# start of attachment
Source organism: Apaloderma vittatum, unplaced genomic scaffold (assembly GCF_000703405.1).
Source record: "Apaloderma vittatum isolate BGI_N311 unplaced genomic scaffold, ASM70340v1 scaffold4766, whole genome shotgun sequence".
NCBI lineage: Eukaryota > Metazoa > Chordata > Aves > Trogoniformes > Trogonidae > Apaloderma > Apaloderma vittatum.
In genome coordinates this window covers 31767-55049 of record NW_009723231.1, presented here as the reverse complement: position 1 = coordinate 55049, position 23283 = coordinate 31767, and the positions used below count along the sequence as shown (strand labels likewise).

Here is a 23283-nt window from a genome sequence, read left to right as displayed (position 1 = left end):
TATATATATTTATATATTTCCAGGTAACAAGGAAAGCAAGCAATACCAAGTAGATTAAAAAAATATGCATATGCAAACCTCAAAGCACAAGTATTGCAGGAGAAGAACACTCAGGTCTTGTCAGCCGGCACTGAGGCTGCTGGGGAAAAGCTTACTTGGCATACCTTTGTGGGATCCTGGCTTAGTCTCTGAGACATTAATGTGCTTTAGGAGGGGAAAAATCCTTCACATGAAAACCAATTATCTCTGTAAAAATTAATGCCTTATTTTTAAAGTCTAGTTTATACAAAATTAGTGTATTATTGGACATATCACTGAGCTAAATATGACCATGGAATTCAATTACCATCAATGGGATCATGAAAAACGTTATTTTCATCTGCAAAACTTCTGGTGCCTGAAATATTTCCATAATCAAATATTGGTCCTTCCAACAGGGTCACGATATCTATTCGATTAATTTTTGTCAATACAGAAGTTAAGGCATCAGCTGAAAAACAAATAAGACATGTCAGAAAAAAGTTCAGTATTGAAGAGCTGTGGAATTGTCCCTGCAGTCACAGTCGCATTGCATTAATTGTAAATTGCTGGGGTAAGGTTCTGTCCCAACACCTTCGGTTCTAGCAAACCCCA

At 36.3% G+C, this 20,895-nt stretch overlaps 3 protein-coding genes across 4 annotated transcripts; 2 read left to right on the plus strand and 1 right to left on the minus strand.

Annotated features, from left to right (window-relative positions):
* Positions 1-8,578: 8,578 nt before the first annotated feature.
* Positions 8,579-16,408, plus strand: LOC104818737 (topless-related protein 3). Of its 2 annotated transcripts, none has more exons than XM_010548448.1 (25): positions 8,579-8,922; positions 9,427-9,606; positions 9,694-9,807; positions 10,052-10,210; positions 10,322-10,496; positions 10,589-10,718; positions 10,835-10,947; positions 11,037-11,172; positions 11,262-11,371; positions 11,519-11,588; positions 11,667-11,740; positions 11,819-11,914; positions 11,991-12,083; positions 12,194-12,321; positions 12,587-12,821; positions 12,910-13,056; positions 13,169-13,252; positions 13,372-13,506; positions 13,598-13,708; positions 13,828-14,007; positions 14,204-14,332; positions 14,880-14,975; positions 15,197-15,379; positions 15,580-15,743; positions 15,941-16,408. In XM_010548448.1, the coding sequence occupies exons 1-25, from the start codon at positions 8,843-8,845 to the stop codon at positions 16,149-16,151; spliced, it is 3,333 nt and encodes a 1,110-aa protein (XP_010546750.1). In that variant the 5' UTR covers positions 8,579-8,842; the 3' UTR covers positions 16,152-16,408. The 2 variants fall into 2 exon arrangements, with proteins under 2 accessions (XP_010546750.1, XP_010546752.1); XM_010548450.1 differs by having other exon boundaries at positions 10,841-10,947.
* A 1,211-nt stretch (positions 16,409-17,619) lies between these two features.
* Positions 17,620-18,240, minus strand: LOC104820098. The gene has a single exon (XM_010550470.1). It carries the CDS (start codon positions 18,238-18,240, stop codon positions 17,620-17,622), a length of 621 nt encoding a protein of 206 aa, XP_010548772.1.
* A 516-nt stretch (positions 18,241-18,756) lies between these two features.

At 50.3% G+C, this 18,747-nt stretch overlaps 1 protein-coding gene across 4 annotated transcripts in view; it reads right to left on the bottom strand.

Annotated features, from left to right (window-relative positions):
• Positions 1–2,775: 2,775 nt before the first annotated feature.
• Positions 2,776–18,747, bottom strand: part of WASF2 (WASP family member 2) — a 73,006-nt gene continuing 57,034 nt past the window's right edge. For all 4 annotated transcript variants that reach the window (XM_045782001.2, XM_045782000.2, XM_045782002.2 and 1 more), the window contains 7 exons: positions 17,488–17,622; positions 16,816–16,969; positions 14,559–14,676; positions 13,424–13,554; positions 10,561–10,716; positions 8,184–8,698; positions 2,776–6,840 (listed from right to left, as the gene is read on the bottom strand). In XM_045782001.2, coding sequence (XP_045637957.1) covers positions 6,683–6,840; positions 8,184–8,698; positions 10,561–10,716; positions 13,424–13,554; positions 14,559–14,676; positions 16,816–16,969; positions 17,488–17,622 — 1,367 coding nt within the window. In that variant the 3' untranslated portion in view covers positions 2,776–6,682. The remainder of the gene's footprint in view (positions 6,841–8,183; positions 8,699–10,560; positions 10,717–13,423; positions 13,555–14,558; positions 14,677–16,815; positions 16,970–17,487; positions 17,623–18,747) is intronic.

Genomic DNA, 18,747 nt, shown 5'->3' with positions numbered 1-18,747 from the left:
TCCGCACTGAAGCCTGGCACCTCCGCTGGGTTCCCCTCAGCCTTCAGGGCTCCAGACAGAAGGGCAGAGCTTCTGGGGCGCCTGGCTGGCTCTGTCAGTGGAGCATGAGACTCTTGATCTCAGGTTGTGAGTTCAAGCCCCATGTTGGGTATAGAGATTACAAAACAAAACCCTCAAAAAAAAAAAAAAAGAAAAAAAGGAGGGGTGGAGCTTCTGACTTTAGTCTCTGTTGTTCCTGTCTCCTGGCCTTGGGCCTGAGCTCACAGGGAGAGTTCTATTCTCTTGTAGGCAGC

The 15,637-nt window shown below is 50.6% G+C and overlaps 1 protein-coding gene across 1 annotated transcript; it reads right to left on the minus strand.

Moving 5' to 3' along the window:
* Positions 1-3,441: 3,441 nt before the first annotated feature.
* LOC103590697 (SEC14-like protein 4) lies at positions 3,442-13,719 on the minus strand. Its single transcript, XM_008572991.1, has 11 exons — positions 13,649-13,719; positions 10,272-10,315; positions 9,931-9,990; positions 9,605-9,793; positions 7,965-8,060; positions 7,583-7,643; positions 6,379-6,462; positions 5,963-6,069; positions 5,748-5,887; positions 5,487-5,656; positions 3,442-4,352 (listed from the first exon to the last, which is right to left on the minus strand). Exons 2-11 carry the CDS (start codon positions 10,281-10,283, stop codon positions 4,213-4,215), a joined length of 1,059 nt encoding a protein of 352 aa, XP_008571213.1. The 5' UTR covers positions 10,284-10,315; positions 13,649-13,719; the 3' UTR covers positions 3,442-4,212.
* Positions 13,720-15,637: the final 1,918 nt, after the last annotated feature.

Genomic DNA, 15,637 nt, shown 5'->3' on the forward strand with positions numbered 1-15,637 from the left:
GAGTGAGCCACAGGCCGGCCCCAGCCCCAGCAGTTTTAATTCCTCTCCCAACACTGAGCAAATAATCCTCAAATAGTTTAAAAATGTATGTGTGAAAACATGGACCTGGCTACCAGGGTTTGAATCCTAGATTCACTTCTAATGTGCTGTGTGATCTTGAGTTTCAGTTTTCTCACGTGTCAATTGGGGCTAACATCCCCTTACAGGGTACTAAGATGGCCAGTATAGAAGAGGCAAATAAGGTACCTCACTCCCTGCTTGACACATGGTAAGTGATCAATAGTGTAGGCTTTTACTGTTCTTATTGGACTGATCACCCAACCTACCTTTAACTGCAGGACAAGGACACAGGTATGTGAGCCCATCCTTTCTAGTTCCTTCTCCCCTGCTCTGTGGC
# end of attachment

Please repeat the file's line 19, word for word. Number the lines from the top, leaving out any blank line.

TCCGCACTGAAGCCTGGCACCTCCGCTGGGTTCCCCTCAGCCTTCAGGGCTCCAGACAGAAGGGCAGAGCTTCTGGGGCGCCTGGCTGGCTCTGTCAGTGGAGCATGAGACTCTTGATCTCAGGTTGTGAGTTCAAGCCCCATGTTGGGTATAGAGATTACAAAACAAAACCCTCAAAAAAAAAAAAAAAGAAAAAAAGGAGGGGTGGAGCTTCTGACTTTAGTCTCTGTTGTTCCTGTCTCCTGGCCTTGGGCCTGAGCTCACAGGGAGAGTTCTATTCTCTTGTAGGCAGC